Last year on this blog, I sketched out a non-rigorous probabilistic argument justifying the following well-known theorem:

Theorem 1. (Non-measurable sets exist) There exists a subset E of the unit interval {}[0,1] which is not  Lebesgue-measurable.

The idea was to let E be a “random” subset of {}[0,1].  If one (non-rigorously) applies the law of large numbers, one expects E to have “density” 1/2 with respect to every subinterval of {}[0,1], which would contradict the Lebesgue differentiation theorem.

I was recently asked whether I could in fact make the above argument rigorous. This turned out to be more difficult than I had anticipated, due to some technicalities in trying to make the concept of a random subset of {}[0,1] (which requires an uncountable number of “coin flips” to generate) both rigorous and useful.  However, there is a simpler variant of the above argument which can be made rigorous.  Instead of letting E be a “random” subset of {}[0,1], one takes E to be an “alternating” set that contains “every other” real number in {}[0,1]; this again should have density 1/2 in every subinterval and thus again contradict the Lebesgue differentiation theorem.

Of course, in the standard model of the real numbers, it makes no sense to talk about “every other” or “every second” real number, as the real numbers are not discrete.  If however one employs the language of non-standard analysis, then it is possible to make the above argument rigorous, and this is the purpose of my post today. I will assume some basic familiarity with non-standard analysis, for instance as discussed in this earlier post of mine.

We begin by selecting a non-principal ultrafilter p \in \beta {\Bbb N} \backslash {\Bbb N} and use it to construct non-standard models {}*{\Bbb N}, *[0,1] of the natural numbers {\Bbb N} and the unit interval {}[0,1] by the usual ultrapower construction.  We then let N \in *{\Bbb N} be an unlimited non-standard number, i.e. a non-standard natural number larger than any standard natural number.  (For instance, one could take N to be the equivalence class in {}*{\Bbb N} of the sequence 1, 2, 3, \ldots.)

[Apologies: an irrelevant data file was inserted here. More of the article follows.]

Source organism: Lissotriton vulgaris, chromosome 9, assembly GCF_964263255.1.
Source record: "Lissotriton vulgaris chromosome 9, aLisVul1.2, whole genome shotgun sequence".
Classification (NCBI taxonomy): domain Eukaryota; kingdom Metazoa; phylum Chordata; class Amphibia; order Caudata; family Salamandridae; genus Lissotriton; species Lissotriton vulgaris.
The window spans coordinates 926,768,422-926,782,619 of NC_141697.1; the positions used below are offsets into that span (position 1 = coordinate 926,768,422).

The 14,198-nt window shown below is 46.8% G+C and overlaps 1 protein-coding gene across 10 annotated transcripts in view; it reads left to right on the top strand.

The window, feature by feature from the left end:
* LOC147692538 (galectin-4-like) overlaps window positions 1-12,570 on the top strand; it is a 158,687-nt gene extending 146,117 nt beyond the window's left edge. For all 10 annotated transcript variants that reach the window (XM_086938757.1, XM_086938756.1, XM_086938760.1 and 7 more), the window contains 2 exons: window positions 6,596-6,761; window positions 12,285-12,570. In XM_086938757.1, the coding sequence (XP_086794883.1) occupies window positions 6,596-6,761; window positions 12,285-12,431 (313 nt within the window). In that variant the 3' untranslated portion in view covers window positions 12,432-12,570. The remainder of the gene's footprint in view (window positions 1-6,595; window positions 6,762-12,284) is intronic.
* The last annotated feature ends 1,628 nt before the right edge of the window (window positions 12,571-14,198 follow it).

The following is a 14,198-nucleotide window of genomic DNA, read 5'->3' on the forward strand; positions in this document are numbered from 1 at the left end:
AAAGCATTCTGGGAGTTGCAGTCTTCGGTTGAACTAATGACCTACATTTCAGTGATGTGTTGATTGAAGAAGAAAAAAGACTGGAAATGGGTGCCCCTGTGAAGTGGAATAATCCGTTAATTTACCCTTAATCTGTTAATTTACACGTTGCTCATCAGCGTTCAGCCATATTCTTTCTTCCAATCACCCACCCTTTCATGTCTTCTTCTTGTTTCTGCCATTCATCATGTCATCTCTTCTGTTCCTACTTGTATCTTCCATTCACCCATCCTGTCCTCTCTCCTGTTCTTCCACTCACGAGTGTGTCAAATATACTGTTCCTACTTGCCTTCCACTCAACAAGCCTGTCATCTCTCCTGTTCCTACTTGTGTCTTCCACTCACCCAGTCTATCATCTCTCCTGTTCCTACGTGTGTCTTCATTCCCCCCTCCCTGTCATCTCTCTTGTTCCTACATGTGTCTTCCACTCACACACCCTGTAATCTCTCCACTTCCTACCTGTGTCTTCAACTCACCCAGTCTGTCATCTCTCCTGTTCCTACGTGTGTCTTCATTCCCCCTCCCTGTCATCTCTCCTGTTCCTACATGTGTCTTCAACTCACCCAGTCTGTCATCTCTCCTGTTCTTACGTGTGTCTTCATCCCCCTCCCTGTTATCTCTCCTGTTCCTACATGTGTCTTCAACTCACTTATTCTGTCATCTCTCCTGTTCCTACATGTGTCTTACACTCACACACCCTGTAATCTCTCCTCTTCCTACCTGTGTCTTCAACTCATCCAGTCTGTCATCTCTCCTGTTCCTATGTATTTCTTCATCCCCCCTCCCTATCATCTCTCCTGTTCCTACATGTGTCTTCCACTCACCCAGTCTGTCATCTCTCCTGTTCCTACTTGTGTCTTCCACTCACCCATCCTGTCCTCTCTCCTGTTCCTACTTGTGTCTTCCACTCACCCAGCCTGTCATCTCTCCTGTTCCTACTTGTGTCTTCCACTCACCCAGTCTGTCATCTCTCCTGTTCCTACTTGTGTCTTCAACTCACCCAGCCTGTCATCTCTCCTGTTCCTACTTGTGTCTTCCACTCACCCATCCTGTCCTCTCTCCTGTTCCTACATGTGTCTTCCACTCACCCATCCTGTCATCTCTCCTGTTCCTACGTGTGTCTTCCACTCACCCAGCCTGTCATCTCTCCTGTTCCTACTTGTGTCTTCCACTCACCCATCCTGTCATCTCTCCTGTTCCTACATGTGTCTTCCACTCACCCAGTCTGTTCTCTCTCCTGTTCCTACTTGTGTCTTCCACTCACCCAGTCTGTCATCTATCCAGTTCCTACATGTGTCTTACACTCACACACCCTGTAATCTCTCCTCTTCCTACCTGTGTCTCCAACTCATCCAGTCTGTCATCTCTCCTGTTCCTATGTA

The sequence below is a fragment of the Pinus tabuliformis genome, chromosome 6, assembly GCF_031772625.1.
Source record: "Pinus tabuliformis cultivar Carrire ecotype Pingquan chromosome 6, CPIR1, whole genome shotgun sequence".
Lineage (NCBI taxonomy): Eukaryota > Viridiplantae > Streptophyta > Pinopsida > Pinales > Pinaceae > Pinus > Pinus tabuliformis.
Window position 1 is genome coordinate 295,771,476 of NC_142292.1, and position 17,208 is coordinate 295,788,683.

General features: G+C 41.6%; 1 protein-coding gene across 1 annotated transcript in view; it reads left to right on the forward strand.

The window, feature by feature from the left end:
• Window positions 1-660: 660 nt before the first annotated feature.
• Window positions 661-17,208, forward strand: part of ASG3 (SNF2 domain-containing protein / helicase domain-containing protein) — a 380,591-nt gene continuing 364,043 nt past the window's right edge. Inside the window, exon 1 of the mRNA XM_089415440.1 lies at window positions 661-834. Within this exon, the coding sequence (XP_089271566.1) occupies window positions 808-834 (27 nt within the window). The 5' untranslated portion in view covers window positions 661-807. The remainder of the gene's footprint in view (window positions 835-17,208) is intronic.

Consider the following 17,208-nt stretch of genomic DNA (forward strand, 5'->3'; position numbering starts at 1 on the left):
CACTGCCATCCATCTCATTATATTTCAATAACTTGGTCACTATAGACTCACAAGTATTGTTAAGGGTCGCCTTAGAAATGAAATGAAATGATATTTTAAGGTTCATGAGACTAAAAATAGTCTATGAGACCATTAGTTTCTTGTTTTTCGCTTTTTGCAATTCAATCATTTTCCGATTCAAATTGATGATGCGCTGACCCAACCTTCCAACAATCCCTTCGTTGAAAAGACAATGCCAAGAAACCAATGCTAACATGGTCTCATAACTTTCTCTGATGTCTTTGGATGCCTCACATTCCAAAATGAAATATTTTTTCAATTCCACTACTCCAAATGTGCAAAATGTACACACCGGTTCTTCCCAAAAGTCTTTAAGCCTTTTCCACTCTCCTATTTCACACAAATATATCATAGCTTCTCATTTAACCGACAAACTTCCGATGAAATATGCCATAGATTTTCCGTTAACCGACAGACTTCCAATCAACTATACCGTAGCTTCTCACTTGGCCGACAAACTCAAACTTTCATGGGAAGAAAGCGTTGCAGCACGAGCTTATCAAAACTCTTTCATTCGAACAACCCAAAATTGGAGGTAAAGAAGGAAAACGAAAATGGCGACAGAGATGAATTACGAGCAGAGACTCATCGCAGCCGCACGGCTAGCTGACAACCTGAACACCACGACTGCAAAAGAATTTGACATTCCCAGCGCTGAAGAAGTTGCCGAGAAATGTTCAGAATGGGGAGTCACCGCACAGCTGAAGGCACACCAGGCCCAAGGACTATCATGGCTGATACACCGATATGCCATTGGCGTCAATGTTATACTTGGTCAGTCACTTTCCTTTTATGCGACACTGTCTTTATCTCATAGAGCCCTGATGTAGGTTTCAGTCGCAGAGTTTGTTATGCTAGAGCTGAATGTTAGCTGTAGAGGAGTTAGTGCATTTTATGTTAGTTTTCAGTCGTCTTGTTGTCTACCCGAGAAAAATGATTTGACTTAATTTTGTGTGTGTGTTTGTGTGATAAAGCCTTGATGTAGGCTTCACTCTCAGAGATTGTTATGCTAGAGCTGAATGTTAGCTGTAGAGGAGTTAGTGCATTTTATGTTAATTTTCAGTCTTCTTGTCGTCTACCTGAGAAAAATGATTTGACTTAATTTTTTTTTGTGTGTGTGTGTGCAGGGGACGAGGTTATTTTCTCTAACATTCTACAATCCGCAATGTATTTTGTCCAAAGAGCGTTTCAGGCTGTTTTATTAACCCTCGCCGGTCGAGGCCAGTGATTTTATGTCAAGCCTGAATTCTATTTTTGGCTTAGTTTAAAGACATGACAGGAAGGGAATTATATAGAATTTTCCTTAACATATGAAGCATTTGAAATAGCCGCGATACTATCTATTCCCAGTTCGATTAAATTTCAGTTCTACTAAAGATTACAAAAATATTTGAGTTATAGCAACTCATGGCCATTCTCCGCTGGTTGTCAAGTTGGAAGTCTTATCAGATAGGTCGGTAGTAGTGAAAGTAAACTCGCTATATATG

We can partition the non-standard unit interval {}*[0,1] into 2^N (non-standard) intervals J_j := {}[j/2^N, (j+1)/2^N] for j=0,\ldots,2^N-1 (the overlap of these intervals will have a negligible impact in our analysis).  We then define the non-standard set {}*E \subset *[0,1] to be the union of those J_j with j odd; this is the formalisation of the idea of “every other real number” in the introduction.  The key property about *E that we need here is the following symmetry property: if I = [a/2^n, (a+1)/2^n] is any standard dyadic interval, then the (non-standard counterpart to the) interval I can be partitioned (modulo (non-standard) rationals) as the set {}*E \cap I and its reflection (2a+1)/2^n - (*E \cap I).  This demonstrates in particular that {}*E has (non-standard) density 1/2 inside I, but we will need to use the symmetry property directly, rather than the non-standard density property, because the former is much easier to transfer to the standard setting than the latter.

We now return to the standard world, and introduce the standard set E \subset [0,1], defined as the collection of all standard x \in [0,1] whose non-standard representative {}*x lies in {}*E.  This is certainly a standard subset of {}[0,1].  We claim that it is not Lebesgue measurable, thus establishing Theorem 1.  To see this, recall for any standard dyadic interval I = [a/2^n,(a+1)/2^n], that every non-standard irrational element of I lies in exactly one of *E or (2a+1)/2^n - *E.  Applying the transfer principle, we conclude that every standard irrational element of I lies in exactly one of E or (2a+1)/2^n - E.  Thus, if E were measurable, the density of E in the dyadic interval I must be exactly 1/2.  But this contradicts the Lebesgue differentiation theorem, and we are done.

Remark 1. One can eliminate the non-standard analysis from this argument and rely directly on the non-principal ultrafilter p.  Indeed, if one inspects the ultrapower construction carefully, one sees that (outside of the terminating binary rationals, which do not have a unique binary expansion), E consists of those numbers in {}[0,1] whose 1s in the binary expansion lie in p.  The symmetry property of E then reflects the non-principal ultrafilter nature of p, in particular the fact that membership of a set A \subset {\Bbb N} in p is insensitive to any finite modification of A, and reversed by replacing A with its complement.  On the other hand, one cannot eliminate the non-principal ultrafilter entirely; once one drops the axiom of choice, there exist models of the real line in which every set is Lebesgue measurable, and so it is necessary to have some step in the proof of Theorem 1 that involves this axiom.  In the above argument, choice is used to find the non-principal ultrafilter p. \diamond

Remark 2. It is tempting to also make the original argument, based on randomness, work, but I was unable to push it through completely.  Certainly, if one sets {}*E to be a (non-standardly) random collection of the J_j, then with probability infinitesimally close to 1, the (non-standard) density of {}*E in any standard dyadic interval (or indeed, any standard interval) is infinitesimally close to 1/2, thanks to the law of large numbers.  However, I was not able to transfer this fact to tell me anything about E; indeed, I could not even show that E was non-empty.  (Question: does there exist a non-standard subset of {}*[0,1] of positive (non-infinitesimal) measure which avoids all standard real numbers?  I don’t know the answer to this.) \diamond

[Update, Oct 14: some LaTeX quirks fixed.]